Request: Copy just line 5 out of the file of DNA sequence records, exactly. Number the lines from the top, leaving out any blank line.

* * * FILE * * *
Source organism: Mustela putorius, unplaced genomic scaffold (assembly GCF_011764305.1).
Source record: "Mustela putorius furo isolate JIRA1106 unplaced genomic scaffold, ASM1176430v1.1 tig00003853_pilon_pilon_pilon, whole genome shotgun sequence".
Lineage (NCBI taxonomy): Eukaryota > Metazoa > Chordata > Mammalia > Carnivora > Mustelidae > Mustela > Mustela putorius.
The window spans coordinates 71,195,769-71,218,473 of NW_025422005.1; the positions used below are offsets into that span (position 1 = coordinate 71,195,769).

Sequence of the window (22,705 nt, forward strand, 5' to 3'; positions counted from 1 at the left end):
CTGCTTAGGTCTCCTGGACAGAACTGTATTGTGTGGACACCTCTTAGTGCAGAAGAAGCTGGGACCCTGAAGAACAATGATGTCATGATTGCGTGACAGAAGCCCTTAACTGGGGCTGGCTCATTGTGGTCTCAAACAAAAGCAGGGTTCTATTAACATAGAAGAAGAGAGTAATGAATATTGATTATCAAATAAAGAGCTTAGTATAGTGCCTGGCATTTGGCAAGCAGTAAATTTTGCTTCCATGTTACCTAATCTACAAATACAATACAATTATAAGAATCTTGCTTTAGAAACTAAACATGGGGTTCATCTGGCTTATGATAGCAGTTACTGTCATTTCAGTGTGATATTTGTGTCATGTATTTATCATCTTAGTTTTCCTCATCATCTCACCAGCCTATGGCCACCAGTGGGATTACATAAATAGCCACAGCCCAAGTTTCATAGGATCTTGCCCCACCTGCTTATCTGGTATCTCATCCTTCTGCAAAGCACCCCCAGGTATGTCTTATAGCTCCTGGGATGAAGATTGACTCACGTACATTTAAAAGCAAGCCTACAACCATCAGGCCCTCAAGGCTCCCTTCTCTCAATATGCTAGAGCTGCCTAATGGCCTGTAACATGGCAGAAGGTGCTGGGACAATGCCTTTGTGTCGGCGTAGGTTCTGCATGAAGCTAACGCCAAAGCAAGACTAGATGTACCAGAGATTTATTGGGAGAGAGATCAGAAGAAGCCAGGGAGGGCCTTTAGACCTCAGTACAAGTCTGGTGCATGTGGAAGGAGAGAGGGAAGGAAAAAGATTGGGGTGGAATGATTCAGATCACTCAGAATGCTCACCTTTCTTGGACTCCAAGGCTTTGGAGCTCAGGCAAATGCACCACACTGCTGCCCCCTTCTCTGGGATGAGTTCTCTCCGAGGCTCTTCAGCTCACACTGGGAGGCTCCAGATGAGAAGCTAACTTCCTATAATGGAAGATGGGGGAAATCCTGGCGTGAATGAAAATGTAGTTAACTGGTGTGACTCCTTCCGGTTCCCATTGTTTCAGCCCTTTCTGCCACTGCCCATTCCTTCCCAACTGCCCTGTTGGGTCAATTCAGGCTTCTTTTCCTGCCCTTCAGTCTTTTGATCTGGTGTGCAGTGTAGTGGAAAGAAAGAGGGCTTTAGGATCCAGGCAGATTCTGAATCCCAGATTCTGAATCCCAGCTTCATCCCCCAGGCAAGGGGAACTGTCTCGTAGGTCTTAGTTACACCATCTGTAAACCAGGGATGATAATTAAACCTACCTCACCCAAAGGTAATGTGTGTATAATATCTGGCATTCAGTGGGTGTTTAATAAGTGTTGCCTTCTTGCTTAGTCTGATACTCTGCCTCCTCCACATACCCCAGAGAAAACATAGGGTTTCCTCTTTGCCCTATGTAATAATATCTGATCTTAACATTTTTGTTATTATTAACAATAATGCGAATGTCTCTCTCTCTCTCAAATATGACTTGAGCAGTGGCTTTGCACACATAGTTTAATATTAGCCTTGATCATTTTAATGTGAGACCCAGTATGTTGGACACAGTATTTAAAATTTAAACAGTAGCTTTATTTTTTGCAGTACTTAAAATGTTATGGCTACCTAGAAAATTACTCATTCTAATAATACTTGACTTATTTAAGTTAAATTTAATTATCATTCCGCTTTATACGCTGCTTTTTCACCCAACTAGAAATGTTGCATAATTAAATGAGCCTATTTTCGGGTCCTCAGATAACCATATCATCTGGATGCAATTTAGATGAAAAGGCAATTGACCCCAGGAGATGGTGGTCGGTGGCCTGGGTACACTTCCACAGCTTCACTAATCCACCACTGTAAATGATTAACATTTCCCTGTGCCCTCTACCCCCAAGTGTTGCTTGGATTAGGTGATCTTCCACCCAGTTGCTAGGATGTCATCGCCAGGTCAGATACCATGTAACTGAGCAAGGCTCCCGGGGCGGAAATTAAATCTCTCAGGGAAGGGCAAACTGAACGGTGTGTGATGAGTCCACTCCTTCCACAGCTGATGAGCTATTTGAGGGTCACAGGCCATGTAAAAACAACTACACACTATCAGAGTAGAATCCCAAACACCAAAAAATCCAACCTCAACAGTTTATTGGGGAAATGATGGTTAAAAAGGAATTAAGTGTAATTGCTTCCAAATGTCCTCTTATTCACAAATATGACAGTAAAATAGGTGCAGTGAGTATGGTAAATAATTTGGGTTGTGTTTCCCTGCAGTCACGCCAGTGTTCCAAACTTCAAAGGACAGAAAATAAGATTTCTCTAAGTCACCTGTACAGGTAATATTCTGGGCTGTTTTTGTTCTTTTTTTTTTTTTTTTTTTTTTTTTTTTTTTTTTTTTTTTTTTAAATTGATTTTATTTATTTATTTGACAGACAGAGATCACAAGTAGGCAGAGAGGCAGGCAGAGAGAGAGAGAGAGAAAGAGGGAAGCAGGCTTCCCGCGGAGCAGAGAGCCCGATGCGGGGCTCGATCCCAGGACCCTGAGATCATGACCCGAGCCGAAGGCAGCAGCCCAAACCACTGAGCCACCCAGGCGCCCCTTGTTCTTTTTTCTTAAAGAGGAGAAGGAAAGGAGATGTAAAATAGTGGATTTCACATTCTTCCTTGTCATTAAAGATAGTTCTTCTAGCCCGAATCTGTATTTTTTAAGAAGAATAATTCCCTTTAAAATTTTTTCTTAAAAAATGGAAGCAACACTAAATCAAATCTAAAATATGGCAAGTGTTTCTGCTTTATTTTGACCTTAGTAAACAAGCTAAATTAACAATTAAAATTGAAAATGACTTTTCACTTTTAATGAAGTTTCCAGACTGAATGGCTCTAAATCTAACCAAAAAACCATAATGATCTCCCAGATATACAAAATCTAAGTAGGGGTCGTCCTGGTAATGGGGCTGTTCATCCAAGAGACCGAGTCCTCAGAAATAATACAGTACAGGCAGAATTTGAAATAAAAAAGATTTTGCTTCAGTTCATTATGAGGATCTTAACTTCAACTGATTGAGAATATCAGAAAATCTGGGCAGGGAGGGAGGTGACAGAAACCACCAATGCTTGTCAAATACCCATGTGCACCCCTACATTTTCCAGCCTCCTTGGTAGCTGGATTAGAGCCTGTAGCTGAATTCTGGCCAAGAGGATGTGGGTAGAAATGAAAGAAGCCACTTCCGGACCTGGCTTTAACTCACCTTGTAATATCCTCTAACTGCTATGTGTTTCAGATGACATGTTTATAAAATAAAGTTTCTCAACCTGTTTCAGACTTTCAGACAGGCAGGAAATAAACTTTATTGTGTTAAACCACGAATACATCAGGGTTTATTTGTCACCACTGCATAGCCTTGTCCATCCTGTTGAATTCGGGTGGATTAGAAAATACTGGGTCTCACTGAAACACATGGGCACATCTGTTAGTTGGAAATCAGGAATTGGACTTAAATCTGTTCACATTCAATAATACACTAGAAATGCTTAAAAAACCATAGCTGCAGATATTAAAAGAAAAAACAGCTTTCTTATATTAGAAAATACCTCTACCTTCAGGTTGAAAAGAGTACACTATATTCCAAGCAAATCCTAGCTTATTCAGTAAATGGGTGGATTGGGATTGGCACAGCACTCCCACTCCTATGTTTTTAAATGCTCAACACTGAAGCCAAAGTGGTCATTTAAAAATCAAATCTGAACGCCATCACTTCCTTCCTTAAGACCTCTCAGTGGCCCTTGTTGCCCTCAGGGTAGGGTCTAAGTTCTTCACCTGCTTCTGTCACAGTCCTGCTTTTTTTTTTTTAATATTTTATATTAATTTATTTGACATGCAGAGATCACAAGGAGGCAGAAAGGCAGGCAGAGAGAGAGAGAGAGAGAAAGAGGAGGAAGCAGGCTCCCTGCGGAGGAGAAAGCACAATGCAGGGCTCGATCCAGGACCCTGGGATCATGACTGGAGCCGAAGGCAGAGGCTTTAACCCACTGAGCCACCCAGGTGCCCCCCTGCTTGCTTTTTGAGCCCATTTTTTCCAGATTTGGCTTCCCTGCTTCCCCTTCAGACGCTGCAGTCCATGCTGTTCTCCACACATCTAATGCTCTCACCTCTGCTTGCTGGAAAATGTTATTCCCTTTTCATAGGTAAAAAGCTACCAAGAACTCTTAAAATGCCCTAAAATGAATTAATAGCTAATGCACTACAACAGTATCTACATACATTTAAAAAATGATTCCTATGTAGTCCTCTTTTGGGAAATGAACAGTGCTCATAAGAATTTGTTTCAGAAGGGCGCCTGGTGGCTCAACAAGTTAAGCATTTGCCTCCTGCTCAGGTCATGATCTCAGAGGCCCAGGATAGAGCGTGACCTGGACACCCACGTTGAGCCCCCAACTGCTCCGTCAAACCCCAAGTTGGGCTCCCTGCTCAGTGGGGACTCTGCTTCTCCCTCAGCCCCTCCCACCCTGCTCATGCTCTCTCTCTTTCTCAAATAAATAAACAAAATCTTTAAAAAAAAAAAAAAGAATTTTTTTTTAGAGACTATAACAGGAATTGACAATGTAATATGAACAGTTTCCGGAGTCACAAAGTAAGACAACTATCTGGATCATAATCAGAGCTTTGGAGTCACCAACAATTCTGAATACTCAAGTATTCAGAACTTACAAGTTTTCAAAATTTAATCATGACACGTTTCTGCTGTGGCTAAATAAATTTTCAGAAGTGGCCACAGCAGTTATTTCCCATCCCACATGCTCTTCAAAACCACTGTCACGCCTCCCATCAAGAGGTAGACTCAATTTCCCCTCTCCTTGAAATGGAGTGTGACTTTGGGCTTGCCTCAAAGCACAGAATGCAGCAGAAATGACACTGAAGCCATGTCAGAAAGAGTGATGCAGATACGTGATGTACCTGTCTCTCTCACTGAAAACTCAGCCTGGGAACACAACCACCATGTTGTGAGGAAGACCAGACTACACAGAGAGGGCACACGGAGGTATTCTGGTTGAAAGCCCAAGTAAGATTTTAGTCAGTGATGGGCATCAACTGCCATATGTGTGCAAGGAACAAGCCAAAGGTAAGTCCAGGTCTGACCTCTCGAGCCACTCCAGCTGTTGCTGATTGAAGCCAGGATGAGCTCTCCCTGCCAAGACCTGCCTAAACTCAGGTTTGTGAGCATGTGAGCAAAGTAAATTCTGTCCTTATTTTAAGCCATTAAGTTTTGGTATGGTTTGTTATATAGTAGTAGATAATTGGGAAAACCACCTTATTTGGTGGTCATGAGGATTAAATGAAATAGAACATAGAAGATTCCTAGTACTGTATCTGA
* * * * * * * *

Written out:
Sequence of the window (22,705 nt, forward strand, 5' to 3'; positions counted from 1 at the left end):